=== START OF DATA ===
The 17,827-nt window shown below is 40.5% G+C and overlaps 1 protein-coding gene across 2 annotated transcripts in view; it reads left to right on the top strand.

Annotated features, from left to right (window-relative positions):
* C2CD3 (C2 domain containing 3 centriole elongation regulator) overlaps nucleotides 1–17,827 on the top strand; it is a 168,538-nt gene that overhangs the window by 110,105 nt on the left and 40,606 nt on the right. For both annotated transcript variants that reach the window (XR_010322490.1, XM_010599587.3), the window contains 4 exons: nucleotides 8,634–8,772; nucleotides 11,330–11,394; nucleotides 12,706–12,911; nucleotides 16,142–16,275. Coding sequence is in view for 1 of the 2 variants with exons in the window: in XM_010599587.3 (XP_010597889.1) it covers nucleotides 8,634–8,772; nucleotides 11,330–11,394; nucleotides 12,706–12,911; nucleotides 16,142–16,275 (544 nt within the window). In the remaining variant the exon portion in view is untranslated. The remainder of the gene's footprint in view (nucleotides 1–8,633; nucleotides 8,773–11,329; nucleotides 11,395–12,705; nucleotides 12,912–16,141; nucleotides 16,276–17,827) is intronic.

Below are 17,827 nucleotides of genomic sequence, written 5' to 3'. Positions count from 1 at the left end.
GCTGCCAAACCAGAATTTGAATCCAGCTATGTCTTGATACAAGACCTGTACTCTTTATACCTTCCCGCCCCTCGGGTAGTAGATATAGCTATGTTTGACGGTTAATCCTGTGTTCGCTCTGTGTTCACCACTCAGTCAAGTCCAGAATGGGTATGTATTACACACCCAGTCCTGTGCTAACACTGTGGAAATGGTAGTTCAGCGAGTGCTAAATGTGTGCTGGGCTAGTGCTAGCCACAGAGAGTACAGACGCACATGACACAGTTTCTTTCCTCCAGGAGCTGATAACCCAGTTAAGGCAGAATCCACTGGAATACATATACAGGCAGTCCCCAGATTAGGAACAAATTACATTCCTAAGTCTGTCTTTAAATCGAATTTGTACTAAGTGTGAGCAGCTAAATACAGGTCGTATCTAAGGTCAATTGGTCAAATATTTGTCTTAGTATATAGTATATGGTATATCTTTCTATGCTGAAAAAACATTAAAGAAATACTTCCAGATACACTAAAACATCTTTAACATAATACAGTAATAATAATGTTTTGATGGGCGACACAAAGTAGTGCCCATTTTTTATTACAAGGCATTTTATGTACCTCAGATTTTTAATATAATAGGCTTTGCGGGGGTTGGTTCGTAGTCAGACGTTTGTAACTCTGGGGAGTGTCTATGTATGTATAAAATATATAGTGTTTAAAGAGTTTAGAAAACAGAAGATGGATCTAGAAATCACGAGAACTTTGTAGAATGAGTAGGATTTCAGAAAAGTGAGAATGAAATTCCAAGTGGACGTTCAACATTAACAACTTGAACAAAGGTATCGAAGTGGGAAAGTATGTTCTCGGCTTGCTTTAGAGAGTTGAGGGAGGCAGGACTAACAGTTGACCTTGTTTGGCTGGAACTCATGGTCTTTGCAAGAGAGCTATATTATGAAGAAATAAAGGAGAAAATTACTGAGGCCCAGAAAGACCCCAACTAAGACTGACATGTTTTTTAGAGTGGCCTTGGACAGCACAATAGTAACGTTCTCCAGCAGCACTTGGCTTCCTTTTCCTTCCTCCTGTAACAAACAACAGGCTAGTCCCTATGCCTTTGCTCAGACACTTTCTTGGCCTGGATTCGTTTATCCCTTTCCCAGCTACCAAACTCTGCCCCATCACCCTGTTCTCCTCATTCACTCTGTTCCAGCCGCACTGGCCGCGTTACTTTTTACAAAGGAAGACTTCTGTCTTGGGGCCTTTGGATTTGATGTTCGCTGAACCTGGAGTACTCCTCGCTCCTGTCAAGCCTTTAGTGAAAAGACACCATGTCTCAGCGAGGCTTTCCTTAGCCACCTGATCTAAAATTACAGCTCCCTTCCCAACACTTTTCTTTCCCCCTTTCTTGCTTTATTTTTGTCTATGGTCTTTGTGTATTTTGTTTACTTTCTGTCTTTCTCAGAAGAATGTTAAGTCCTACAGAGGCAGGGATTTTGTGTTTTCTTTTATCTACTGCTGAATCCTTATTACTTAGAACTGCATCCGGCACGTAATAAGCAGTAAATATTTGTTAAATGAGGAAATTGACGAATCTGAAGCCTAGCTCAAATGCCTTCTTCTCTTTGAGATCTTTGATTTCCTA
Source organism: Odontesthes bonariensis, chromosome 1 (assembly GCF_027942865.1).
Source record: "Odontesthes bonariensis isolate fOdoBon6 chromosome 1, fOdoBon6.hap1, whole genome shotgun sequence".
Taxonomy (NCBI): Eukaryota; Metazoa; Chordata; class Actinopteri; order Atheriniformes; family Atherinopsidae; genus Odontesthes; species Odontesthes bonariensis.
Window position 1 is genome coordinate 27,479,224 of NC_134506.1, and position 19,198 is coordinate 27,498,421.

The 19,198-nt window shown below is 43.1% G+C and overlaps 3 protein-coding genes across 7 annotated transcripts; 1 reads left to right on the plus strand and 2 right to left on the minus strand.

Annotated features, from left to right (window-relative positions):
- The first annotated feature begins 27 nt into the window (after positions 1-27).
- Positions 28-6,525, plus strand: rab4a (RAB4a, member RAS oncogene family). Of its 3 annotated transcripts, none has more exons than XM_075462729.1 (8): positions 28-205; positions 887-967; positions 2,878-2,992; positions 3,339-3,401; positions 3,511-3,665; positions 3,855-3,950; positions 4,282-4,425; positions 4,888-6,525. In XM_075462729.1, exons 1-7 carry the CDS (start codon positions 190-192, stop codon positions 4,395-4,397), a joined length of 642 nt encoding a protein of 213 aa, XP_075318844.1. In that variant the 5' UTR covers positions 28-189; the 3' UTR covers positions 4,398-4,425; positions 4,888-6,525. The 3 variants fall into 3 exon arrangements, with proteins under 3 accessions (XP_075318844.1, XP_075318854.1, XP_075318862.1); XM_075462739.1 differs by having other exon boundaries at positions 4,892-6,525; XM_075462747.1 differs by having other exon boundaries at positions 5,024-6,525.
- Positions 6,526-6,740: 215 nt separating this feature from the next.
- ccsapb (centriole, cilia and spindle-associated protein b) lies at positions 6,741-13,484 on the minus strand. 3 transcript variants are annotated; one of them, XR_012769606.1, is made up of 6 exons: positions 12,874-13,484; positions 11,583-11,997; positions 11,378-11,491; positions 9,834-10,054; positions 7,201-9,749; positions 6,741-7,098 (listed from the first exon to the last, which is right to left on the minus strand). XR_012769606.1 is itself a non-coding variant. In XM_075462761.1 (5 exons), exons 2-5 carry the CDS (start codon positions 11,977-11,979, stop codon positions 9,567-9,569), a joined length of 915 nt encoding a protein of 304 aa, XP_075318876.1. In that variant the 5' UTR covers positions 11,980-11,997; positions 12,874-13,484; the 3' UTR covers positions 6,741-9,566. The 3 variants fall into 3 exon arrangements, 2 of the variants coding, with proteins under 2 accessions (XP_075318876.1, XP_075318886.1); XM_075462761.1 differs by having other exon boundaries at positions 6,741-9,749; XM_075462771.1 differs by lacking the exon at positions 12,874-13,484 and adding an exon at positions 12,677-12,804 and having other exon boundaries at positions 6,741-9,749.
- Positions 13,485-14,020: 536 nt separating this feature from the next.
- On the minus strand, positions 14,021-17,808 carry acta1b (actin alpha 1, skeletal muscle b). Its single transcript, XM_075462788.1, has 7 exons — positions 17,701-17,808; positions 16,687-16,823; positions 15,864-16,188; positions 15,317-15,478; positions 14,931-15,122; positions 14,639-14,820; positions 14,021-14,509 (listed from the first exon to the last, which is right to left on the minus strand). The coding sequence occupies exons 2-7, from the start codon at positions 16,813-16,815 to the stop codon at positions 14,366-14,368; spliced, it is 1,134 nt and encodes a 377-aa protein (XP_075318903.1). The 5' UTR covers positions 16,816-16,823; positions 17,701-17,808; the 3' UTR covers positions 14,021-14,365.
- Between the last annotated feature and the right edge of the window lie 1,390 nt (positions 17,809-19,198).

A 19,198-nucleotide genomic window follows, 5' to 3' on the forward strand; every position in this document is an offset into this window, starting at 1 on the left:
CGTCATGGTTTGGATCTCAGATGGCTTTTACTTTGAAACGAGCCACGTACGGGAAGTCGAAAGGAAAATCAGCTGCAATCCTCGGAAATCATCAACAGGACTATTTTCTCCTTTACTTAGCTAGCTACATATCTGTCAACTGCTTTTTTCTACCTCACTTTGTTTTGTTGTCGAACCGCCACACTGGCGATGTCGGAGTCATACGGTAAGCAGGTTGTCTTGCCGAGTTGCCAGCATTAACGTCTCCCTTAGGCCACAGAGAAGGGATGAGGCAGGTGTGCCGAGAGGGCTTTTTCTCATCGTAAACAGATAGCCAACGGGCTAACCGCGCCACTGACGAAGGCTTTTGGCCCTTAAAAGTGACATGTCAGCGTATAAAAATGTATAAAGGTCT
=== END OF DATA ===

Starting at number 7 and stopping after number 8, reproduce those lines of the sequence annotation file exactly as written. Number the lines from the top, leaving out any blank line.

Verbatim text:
Source record: "Odontesthes bonariensis isolate fOdoBon6 chromosome 1, fOdoBon6.hap1, whole genome shotgun sequence".
Taxonomy (NCBI): Eukaryota; Metazoa; Chordata; class Actinopteri; order Atheriniformes; family Atherinopsidae; genus Odontesthes; species Odontesthes bonariensis.